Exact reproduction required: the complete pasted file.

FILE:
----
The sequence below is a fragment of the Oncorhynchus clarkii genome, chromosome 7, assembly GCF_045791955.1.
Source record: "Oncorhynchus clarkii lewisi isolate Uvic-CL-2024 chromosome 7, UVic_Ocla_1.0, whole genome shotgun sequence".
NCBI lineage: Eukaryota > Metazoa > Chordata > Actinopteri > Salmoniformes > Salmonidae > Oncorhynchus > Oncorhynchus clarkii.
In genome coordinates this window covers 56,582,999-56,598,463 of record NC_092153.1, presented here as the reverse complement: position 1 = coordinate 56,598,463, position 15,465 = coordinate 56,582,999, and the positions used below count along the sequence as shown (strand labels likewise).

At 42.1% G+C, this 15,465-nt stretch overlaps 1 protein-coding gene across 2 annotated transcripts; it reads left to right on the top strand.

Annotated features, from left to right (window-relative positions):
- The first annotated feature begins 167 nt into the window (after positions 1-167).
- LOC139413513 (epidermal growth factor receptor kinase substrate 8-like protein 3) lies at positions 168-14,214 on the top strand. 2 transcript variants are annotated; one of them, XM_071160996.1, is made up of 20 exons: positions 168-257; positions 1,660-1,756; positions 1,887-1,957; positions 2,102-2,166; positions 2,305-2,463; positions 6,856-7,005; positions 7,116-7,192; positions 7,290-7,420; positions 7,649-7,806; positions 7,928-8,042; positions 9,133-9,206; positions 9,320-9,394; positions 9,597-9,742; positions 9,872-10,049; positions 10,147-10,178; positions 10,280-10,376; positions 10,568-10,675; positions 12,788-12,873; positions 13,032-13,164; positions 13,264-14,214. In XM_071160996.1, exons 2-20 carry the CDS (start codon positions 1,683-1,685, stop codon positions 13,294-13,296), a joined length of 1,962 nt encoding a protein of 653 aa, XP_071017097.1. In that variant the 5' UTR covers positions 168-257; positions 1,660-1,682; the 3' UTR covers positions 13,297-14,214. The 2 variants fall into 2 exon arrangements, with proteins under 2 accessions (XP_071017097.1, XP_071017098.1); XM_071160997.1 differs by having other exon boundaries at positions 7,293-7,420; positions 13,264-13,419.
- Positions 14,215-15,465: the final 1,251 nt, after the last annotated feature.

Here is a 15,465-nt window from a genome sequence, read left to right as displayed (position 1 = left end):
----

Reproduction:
The sequence below is a fragment of the Oncorhynchus clarkii genome, chromosome 7, assembly GCF_045791955.1.
Source record: "Oncorhynchus clarkii lewisi isolate Uvic-CL-2024 chromosome 7, UVic_Ocla_1.0, whole genome shotgun sequence".
NCBI lineage: Eukaryota > Metazoa > Chordata > Actinopteri > Salmoniformes > Salmonidae > Oncorhynchus > Oncorhynchus clarkii.
In genome coordinates this window covers 56,582,999-56,598,463 of record NC_092153.1, presented here as the reverse complement: position 1 = coordinate 56,598,463, position 15,465 = coordinate 56,582,999, and the positions used below count along the sequence as shown (strand labels likewise).

At 42.1% G+C, this 15,465-nt stretch overlaps 1 protein-coding gene across 2 annotated transcripts; it reads left to right on the top strand.

Annotated features, from left to right (window-relative positions):
- The first annotated feature begins 167 nt into the window (after positions 1-167).
- LOC139413513 (epidermal growth factor receptor kinase substrate 8-like protein 3) lies at positions 168-14,214 on the top strand. 2 transcript variants are annotated; one of them, XM_071160996.1, is made up of 20 exons: positions 168-257; positions 1,660-1,756; positions 1,887-1,957; positions 2,102-2,166; positions 2,305-2,463; positions 6,856-7,005; positions 7,116-7,192; positions 7,290-7,420; positions 7,649-7,806; positions 7,928-8,042; positions 9,133-9,206; positions 9,320-9,394; positions 9,597-9,742; positions 9,872-10,049; positions 10,147-10,178; positions 10,280-10,376; positions 10,568-10,675; positions 12,788-12,873; positions 13,032-13,164; positions 13,264-14,214. In XM_071160996.1, exons 2-20 carry the CDS (start codon positions 1,683-1,685, stop codon positions 13,294-13,296), a joined length of 1,962 nt encoding a protein of 653 aa, XP_071017097.1. In that variant the 5' UTR covers positions 168-257; positions 1,660-1,682; the 3' UTR covers positions 13,297-14,214. The 2 variants fall into 2 exon arrangements, with proteins under 2 accessions (XP_071017097.1, XP_071017098.1); XM_071160997.1 differs by having other exon boundaries at positions 7,293-7,420; positions 13,264-13,419.
- Positions 14,215-15,465: the final 1,251 nt, after the last annotated feature.

Here is a 15,465-nt window from a genome sequence, read left to right as displayed (position 1 = left end):